Lastly, have courage. Any time you shake up a parish and attempt to move it forward, you are guaranteed to run into resistance even while employing the very best strategies. Refuse to back down, wherever the salvation of souls is at stake.

 


  1. Not all opinions are equal: when it comes to musical style, some are appropriate for Mass and some are not. 

  2. This does not diminish the inherent Beauty of the liturgy in any way. Of course beautiful music is itself to be prized, since it conveys God. 

  3. Another of my friends once pointed out that when people throw around the terms “modern” and “contemporary” in reference to liturgical music, they’re really talking about the modern and contemporary styles of the 60’s, 70’s, and 80’s. 

  4. Incidentally, there’s no such thing as a “Gathering Hymn,” even though many parishes refer to it as such. Liturgically, the Church aptly refers to it as the “Processional Hymn.” 

  5. Having a Director of Sacred Music — not just a “Music Director” — is also big. Hire discriminately, and make sure a candidate shares your vision. 

Transubstantiation and the Phantom Dogma

I keep hearing the same stupid argument from intelligent, learned people who are committed to the teachings of the Church. The argument goes as follows: “You know, the Council of Trent didn’t really dogmatize transubstantiation, it is simply the best description we have for how Christ is really present, but it could change at some point at which we gain greater revelation of this mystery.” We can see a perfect example of this claim here:

The bishops responded that in the act of consecration the underlying reality (the “substance”) of the bread and wine is changed into the reality (the “substance”) of the Body and Blood of Jesus Christ. The physical attributes of the bread and wine remain the same. We call this change “Transubstantiation”. The great medieval theologians (like Thomas Aquinas) devised the theory to help them understand and explain the mystery of the Eucharist. It is worth noting that the Church is committed to the Real Presence of Christ in the eucharist; it is not equally committed to the theory of Transubstantiation. At the end of the day, we face a profound mystery.1

The reason I get so frustrated with this particular argument is because of how absurd it is. Besides the very clear wording of Canon II of Session XIII of the Council of Trent, which is simply a re-affirmation of Lateran IV, this idea is found nowhere in any of the post-Conciliar documents of the Church. None of the documents of Vatican II make this claim and Mysterium Fidei mentions this idea nowhere. The Catechism simply quotes Trent on Transubstantiation saying:

The Council of Trent summarizes the Catholic faith by declaring: “Because Christ our Redeemer said that it was truly his body that he was offering under the species of bread, it has always been the conviction of the Church of God, and this holy Council now declares again, that by the consecration of the bread and wine there takes place a change of the whole substance of the bread into the substance of the body of Christ our Lord and of the whole substance of the wine into the substance of his blood. This change the holy Catholic Church has fittingly and properly called transubstantiation.”2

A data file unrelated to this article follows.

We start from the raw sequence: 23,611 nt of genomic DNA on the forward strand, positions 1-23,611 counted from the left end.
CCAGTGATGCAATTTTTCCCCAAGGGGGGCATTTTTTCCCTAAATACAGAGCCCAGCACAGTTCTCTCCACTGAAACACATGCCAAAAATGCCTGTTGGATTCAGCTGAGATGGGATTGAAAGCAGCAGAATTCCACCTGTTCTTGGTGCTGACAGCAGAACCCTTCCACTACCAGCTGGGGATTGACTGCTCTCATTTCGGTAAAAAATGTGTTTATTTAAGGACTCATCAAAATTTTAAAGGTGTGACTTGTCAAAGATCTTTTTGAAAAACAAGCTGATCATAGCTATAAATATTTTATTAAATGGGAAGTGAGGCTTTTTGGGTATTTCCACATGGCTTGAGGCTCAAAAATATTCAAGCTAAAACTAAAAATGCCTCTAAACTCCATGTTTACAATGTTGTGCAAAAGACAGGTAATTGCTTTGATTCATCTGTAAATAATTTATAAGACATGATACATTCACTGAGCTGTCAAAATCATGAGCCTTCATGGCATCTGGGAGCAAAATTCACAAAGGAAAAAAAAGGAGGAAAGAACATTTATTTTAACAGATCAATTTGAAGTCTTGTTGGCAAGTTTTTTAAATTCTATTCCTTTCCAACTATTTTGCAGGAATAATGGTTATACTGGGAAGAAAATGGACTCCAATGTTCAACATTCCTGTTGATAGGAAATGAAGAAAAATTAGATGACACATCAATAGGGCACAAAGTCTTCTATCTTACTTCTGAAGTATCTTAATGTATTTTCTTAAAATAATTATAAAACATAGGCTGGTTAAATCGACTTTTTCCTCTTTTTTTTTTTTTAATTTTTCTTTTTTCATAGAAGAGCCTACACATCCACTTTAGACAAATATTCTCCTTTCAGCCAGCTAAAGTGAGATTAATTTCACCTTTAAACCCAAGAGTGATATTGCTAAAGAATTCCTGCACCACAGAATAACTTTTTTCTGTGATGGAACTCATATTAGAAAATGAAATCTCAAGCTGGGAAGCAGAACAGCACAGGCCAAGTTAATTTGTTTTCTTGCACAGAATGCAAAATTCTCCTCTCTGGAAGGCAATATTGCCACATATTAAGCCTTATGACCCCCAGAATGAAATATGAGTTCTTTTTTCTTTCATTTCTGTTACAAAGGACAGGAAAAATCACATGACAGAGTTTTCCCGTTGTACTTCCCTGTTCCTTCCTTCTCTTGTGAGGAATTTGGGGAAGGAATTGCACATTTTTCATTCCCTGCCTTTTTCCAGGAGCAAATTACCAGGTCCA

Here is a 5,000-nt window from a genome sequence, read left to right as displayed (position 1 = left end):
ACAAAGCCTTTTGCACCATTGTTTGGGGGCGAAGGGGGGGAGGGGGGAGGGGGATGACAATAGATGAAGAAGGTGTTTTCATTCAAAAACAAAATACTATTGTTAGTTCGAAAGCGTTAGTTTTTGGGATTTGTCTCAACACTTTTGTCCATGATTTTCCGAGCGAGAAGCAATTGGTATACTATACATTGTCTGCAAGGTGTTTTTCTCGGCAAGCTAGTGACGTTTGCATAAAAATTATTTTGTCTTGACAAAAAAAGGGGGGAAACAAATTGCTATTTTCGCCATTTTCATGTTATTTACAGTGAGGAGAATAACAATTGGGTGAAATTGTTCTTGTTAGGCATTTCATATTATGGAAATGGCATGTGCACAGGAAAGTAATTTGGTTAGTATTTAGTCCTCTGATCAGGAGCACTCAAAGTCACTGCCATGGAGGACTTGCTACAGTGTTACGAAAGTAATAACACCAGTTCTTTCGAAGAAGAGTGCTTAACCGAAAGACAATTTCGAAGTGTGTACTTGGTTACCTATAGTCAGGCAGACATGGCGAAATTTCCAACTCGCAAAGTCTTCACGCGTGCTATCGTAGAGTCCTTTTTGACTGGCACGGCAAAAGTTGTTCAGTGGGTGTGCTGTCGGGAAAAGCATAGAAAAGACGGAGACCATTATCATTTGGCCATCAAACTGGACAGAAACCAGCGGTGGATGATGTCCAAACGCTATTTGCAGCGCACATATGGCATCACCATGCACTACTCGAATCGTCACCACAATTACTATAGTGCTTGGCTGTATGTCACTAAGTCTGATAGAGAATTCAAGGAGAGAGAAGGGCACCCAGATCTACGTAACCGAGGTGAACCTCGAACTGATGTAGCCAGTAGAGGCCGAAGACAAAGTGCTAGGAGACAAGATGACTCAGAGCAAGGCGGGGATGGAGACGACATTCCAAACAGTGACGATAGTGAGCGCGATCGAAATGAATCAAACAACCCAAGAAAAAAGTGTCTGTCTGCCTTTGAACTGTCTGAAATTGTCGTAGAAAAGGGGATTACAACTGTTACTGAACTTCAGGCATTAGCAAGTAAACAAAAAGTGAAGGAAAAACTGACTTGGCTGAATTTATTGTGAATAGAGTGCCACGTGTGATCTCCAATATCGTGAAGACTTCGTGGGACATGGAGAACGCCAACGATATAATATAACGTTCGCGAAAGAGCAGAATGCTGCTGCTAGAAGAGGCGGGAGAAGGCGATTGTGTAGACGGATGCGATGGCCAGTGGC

So where has this idea come from? How is it that an idea which has no basis in either the previous Councils nor any post-Conciliar document has found such a widespread adoption among holy, orthodox priest and laymen. Over the coming weeks we will be investigating this question and hunting our way back to its source.


  1.  Is Transubstantiation Dogma? 

  2. Catechism of the Catholic Church, 1376 

The Pipe Bowl and the Sacred Liturgy

I had an epiphany the other day when I was sitting on my deck enjoying an elderly bourbon and a pipe. I recently added a new estate pipe into my rotation. The bowl is one of the classic Rhodesian styles and tends towards the small side. While it isn’t the smallest pipe I own, it is a close second compared to some of the huge bowls I am used to smoking.  I was surprised at how long the bowl lasted. I knew I had done a decent job packing it, but this thing just kept going. It finally gave up the ghost after about 75 minutes of pleasurable smoking. I had found the natural rhythm of this pipe (and the tobacco) and I let it dictate the pace and length of my smoke. I have a tendency to be a fast smoker, so sitting back and letting this pipe burn as it would was soothing; it was a refreshing change from my normal pace.

Now before you check out completely thinking this is simply a post regaling you with the glories of smoking a pipe – and to be clear it most certainly is that – this experience helped me to put a concrete example to something I have been considering for a while: the length of a Mass has nothing to do with its beauty or reverence. I think this is a trap that is easily fallen into, especially when the primary Mass one attends is a typical Sunday turnstile in a suburban parish. I have heard many complaints regarding the pervasive one hour Sunday Mass, and they hinge on a central argument: if we truly loved God, wouldn’t we give him more than an hour on a Sunday? Recourse is often made to the – much longer – Eastern liturgies as well as the infamous Gospel church services that often go on for hours. One might also hear about the length of Masses in the third world, where Catholicism is booming.

Just like my larger pipe bowls are, at the end of the day, unnecessary for a complete, satisfying smoke, so also are long Masses unnecessary for a reverent, beautiful sacrifice to God. I have been to beautiful Masses in both forms that truly showed reverence to God and beautifully conveyed the reality of the sacrifice taking place that were under thirty minutes. Likewise, I have been to absolute abominations where the only solace to be taken was a valid consecration that lasted for an hour and a half. One particularly great Mass that stands out to me even now was an all Latin Novus Ordo, celebrated ad Orientem, at the Brompton Oratory in London. This Mass was the best example I have seen of a properly celebrated Novus Ordo and it took less than an hour, including Benediction following the Mass.